2019 Dodge Challenger R/T Scat Pack Widebody Review - Shred Tires Responsibly

Chris Tonn
by Chris Tonn
Fast Facts

2019 Dodge Challenger R/T Scat Pack Widebody

6.4-liter pushrod V8 (485 hp @ 6100 rpm, 475 lb/ft. @ 4100 rpm)
Six-speed manual transmission, rear-wheel drive
14 city / 23 highway / 17 combined (EPA Rating, MPG)
17.7 (observed mileage, MPG)
16.7 city / 10.4 highway / 13.9 combined (NRCan Rating, L/100km)
Base Price
$40,390 US / $53,440 CAD
As Tested
$52,065 US/ $65,800 CAD
Prices include $1,395 destination charge in the United States and $1,995 for freight, PDI, and A/C tax in Canada and, because of cross-border equipment differences, can't be directly compared.
2019 dodge challenger r t scat pack widebody review shred tires responsibly

I hardly watch television anymore. I’ve a couple of shows that I keep up with via on-demand or DVR, but generally my time is spent working or with my kids. Occasionally, however, I’ll end up at the in-laws, where invariably they’ll have the old Sony tuned to some half-hearted reality show. One of their faves is Dancing With The Stars, where washed-up tertiary celebs dress in tight clothes and strut for an hour.

Often, one of those stars is a washed-up football player who’s blown through his rookie contract and trying to increase his marketability before the league pension and/or CTE settlement dough starts rolling in. Getting those hulking beasts to move with grace is quite a sight.

You can see where I’m going with this. Yeah, the platform on which this 2019 Dodge Challenger R/T Scat Pack Widebody is old enough to vote. But Mopar engineers, in creating this package, have taught this bruising lineman to shake a leg in style.

The possessed elephant in the room are the big brothers in the Hellcat realm — including the Red Eye and the Demon. In that company, the 485hp Scat Pack seems nearly sensible. It’s hard to believe that a pony car with twelve-inch wide tires and nearly five hundred horsepower is the restrained choice, but here we are.

The most noticeable change to the familiar Challenger style is indeed the wide body flares, allowing those 305mm tires to fit. It’s an aggressive look, making the standard narrow body Challenger look almost demure in comparison. Destroyer Grey makes a valiant effort to let the Chally fly under the radar, but they’ll hear you coming for blocks. I’d pick a paint that stands out — B5 Blue (an outrageous $69 option) or Plum Crazy (even more insane at $70) are both great choices.

The interior on my tester was as garish as the exterior was reserved. The bright red Nappa and Alcantara seating surfaces are available when you combine the $1,695 Plus package (which also includes ambient lighting and a heated steering wheel) and the $1,095 Driver Convenience group — which also offers blind spot and rear cross-path detection, HID headlamps, and power side mirrors. It’s not subtle, but the material is grippy and keeps one’s butt from sliding when hustling around corners. It also doesn’t dry very quickly if you get caught in a rainstorm a fair distance from the parking lot and sit down with drenched outerwear — the material was still slightly damp the next morning, though a day in the sun dried it without any nasty smells.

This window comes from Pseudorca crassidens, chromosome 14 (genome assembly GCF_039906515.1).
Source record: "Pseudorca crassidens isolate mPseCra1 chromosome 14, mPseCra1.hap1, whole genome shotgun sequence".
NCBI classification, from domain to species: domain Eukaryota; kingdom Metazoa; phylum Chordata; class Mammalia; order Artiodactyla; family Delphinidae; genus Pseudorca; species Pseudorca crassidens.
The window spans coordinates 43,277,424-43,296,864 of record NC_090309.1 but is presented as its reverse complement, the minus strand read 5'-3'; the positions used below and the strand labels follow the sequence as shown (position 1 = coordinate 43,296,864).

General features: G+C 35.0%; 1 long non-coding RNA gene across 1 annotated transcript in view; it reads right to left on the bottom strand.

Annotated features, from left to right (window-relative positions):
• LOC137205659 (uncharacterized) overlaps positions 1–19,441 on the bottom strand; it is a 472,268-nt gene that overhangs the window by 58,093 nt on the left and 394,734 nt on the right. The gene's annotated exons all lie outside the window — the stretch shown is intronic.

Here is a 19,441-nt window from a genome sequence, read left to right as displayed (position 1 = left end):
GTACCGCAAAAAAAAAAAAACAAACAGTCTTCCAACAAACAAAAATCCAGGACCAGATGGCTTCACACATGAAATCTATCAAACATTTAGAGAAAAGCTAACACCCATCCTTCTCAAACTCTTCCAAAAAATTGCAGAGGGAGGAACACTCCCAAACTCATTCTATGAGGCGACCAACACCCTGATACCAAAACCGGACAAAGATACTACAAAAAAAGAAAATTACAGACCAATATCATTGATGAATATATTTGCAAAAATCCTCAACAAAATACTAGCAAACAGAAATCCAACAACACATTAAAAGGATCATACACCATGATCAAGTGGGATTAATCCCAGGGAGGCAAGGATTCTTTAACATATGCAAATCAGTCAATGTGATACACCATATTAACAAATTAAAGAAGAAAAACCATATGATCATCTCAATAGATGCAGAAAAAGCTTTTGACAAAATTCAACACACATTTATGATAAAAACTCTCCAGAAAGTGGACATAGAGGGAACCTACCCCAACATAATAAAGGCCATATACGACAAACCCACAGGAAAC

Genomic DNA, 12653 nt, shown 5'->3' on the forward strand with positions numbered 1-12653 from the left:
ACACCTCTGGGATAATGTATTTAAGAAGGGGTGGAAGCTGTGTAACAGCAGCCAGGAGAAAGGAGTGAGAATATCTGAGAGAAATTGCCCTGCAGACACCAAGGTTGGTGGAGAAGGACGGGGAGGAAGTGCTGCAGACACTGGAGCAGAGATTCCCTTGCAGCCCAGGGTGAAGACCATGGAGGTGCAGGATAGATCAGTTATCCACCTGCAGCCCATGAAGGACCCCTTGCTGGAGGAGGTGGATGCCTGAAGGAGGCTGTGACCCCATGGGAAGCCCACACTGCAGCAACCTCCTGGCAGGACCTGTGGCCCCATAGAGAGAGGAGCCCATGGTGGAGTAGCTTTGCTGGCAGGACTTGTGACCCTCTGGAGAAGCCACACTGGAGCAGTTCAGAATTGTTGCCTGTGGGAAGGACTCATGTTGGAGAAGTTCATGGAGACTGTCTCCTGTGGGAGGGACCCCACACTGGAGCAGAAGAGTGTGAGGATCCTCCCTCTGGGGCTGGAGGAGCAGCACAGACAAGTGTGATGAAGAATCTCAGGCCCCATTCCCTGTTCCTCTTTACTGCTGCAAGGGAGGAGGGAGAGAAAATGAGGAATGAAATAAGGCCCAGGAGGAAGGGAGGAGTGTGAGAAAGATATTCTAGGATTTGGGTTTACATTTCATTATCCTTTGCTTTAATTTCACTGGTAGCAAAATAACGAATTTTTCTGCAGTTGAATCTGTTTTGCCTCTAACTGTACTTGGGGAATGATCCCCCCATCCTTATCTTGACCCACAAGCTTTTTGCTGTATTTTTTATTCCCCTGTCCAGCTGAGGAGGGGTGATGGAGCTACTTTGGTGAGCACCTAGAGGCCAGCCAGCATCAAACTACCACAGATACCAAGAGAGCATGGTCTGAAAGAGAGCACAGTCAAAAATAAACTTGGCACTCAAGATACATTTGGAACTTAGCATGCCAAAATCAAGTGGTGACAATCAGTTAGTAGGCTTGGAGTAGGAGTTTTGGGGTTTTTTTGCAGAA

Those seats are plush, with bolstering that isn’t too intrusive for easy egress. The rear seats, per the kids, are similarly comfy once you get back there — the Challenger has proven so far to be the best four-seat coupe for my five-foot-eight daughter, with head and leg room to spare.

The sound. Oh, the sound. It’s easy to get carried away, blipping the throttle at stop lights to get a bit more rumble. The 392 cubic inch Hemi is a loud, willing participant in any stupidity you want to throw at it — just don’t expect to slink away undetected should your stupidity attract unwanted attention.

The pedal placement isn’t ideal for heel and toe action — the dead pedal, similarly, is tiny, offering little space for the left foot beneath the inexplicable foot-operated parking brake. C’mon, Dodge — the tooling has been long paid off on this car. Take fifty bucks out of the next Demon Hellcat Literally-Evil Deathwagon Supreme LeBaron Max Wedge 2,000-hp nuclear/turbine/electric hybrid development budget and integrate an electronic parking brake with a hill hold feature, rather than keep building a car with four pedals for people with, at best, two feet.

Fortunately, for everyday driving heel-toe action isn’t needed — the impressive torque lets you pull away from a corner in nearly any gear with minimal clutch slip. The shift action is much tighter than you’d expect — the lever looks rather long, and the throws do need a firm hand — but it’s not sloppy in the least.

The steering is a bit overboosted, seemingly in an effort to compensate for the wide front tires. Still, you feel exactly what those fat Pirelli P Zeros are up to, and the light action allows you to quickly unwind the wheel should the right toe get a bit too excited.

Yes, even with modern traction and stability controls, the rear end of the Challenger Scat Pack will step out. It’s a beautifully controlled motion, and incredibly fun. My testing was limited to public roads with trees and deer everywhere, so I didn’t get the opportunity to properly liquify the Pirellis — to the immense disappointment to whomever supplies tires to FCA’s Detroit press fleet. It’s remarkable how effortless this big coupe is to wheel briskly.